Timber expansion on long grain cutting boards

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Forum topic by cover1967 posted 12-01-2015 06:55 PM 368 views 0 times favorited 6 replies Add to Favorites Watch
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18 posts in 697 days

12-01-2015 06:55 PM

Hi all.
I’ve been making long grain cutting boards for friends and family but after a few weeks the surface looses it’s smoothness and they feel awful. It seems like the different species expand at different rates.
I’m constantly checking out other people’s posts to see how they do it but I can’t see any
Can anybody offer me some advice ?
I use worktop oil or Danish oil as a finish.

-- There is no such thing as an offcut.

6 replies so far

View Logan Windram's profile

Logan Windram

289 posts in 1884 days

#1 posted 12-01-2015 07:01 PM

different species do expand and contract with moisture at different rates, it also happens differently with plainsawn versus rift and quarter. you will never find a wood cutting board that feel the same surface wise one it is used especially one it get moisture on it. also, knife marks will expose wood to surface air at a differential rate than surface covered by finish.

View Gixxerjoe04's profile


833 posts in 999 days

#2 posted 12-01-2015 08:06 PM

I usually raise the grain on my cutting boards and sand away the fuzziness before applying finish, not sure if that actually helps with anything, but I still do it. Could it be you’re using danish oil as a finish on a cutting board and perhaps it isn’t made to be getting wet and cleaned off and is raising the grain? Is danish oil even food safe?

View cover1967's profile


18 posts in 697 days

#3 posted 12-01-2015 08:42 PM

I have checked a few different finishes and Danish oil was suggested but I’ll check it again.
I was advised to avoid food based oils due to the possibility of them starting to smell.
I may try mineral oil next time.

Thanks to you both for your feedback.

-- There is no such thing as an offcut.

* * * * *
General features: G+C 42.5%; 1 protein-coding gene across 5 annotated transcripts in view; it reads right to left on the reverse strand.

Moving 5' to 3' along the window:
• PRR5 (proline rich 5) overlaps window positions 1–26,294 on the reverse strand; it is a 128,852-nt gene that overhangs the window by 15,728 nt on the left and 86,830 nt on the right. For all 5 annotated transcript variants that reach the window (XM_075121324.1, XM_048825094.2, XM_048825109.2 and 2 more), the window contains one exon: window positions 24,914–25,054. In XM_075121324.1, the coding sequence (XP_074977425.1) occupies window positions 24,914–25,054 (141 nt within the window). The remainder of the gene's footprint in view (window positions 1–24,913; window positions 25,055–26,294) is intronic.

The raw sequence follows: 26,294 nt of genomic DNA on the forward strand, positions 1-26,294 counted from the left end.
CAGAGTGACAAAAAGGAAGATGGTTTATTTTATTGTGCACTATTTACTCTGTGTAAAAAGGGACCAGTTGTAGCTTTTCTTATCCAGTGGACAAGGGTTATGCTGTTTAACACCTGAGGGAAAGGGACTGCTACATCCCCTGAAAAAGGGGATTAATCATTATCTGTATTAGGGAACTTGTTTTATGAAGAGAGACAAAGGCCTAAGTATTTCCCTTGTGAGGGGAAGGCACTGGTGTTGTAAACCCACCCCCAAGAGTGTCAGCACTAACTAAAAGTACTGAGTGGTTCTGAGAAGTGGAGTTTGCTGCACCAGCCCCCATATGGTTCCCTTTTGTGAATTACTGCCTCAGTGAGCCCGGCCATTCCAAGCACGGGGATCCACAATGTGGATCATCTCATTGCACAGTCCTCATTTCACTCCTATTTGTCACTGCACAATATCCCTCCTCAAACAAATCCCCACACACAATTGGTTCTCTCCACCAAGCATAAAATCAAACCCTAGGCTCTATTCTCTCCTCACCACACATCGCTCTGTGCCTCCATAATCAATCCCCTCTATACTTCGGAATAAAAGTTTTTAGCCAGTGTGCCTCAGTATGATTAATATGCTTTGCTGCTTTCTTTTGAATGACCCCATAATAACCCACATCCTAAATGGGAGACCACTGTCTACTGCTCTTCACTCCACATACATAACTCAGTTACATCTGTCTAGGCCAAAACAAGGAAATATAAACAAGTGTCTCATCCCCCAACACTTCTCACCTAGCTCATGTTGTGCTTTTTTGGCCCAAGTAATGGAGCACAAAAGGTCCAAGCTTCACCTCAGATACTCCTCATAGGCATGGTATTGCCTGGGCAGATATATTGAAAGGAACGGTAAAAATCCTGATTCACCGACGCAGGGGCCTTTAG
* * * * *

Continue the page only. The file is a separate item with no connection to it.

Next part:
View conifur's profile


955 posts in 574 days

#4 posted 12-01-2015 10:50 PM

Food based oils can get/turn rancid. If it dont have lead in it it is food safe after it cures.

-- Knowledge and experience equals Wisdom, Michael Frankowski

View ChefHDAN's profile


798 posts in 2272 days

#5 posted 12-02-2015 03:33 AM

MANY film finishes have toxic chemicals added to them to promote drying or finish gloss. Do not use any item unless it has a NSF endorsement for food contact surfaces. Mineral oil or mineral oil beeswax blends are best & safest. My personal & professional preference is John Boo’s Mystery oil that you can get on amazon for a reasonable price, it absorbs well and is easy to apply regularly. I’ve seen Danish used/recommended for some items such as bowls for exterior sides that would not be food contact, but even that I wouldn’t

As for the grain, well wood’s essentially alive when it comes to movement, and pairing different species will give assorted results, the board is either for lookin’ or cookin’ and if it’s going to be used it’ll be scrubbed, so if it’s a bit rough it’ll be smoother after it gets scrubbed with a scotchbrite pad.

-- I've decided 1 mistake is really 2 opportunities to learn.. learn how to fix it... and learn how to not repeat it

View cover1967's profile


18 posts in 697 days

#6 posted 12-02-2015 05:01 PM

Thanks guys. Much appreciated.

-- There is no such thing as an offcut.

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